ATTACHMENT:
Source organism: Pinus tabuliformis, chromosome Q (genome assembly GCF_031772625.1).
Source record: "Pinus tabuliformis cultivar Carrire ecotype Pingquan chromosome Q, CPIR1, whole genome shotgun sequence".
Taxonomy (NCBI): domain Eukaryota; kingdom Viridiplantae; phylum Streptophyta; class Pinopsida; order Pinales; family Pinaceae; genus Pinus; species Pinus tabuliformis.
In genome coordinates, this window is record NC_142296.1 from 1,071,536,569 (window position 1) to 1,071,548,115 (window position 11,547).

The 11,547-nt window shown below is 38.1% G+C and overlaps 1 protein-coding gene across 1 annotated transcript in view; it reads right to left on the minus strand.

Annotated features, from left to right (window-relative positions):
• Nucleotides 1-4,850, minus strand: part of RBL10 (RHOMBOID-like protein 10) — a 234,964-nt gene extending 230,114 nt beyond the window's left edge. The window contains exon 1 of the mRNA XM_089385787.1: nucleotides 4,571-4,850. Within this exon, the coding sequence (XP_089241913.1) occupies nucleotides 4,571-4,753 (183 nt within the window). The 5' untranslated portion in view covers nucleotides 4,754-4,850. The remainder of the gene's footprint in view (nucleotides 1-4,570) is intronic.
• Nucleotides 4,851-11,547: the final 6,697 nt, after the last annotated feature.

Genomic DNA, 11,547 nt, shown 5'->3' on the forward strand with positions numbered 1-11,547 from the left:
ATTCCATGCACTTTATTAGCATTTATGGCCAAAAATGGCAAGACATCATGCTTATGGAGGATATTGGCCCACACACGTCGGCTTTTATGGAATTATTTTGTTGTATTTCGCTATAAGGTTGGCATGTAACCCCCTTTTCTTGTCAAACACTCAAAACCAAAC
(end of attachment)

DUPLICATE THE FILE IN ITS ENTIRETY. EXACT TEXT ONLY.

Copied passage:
Source organism: Pinus tabuliformis, chromosome Q (genome assembly GCF_031772625.1).
Source record: "Pinus tabuliformis cultivar Carrire ecotype Pingquan chromosome Q, CPIR1, whole genome shotgun sequence".
Taxonomy (NCBI): domain Eukaryota; kingdom Viridiplantae; phylum Streptophyta; class Pinopsida; order Pinales; family Pinaceae; genus Pinus; species Pinus tabuliformis.
In genome coordinates, this window is record NC_142296.1 from 1,071,536,569 (window position 1) to 1,071,548,115 (window position 11,547).

The 11,547-nt window shown below is 38.1% G+C and overlaps 1 protein-coding gene across 1 annotated transcript in view; it reads right to left on the minus strand.

Annotated features, from left to right (window-relative positions):
• Nucleotides 1-4,850, minus strand: part of RBL10 (RHOMBOID-like protein 10) — a 234,964-nt gene extending 230,114 nt beyond the window's left edge. The window contains exon 1 of the mRNA XM_089385787.1: nucleotides 4,571-4,850. Within this exon, the coding sequence (XP_089241913.1) occupies nucleotides 4,571-4,753 (183 nt within the window). The 5' untranslated portion in view covers nucleotides 4,754-4,850. The remainder of the gene's footprint in view (nucleotides 1-4,570) is intronic.
• Nucleotides 4,851-11,547: the final 6,697 nt, after the last annotated feature.

Genomic DNA, 11,547 nt, shown 5'->3' on the forward strand with positions numbered 1-11,547 from the left:
ATTCCATGCACTTTATTAGCATTTATGGCCAAAAATGGCAAGACATCATGCTTATGGAGGATATTGGCCCACACACGTCGGCTTTTATGGAATTATTTTGTTGTATTTCGCTATAAGGTTGGCATGTAACCCCCTTTTCTTGTCAAACACTCAAAACCAAAC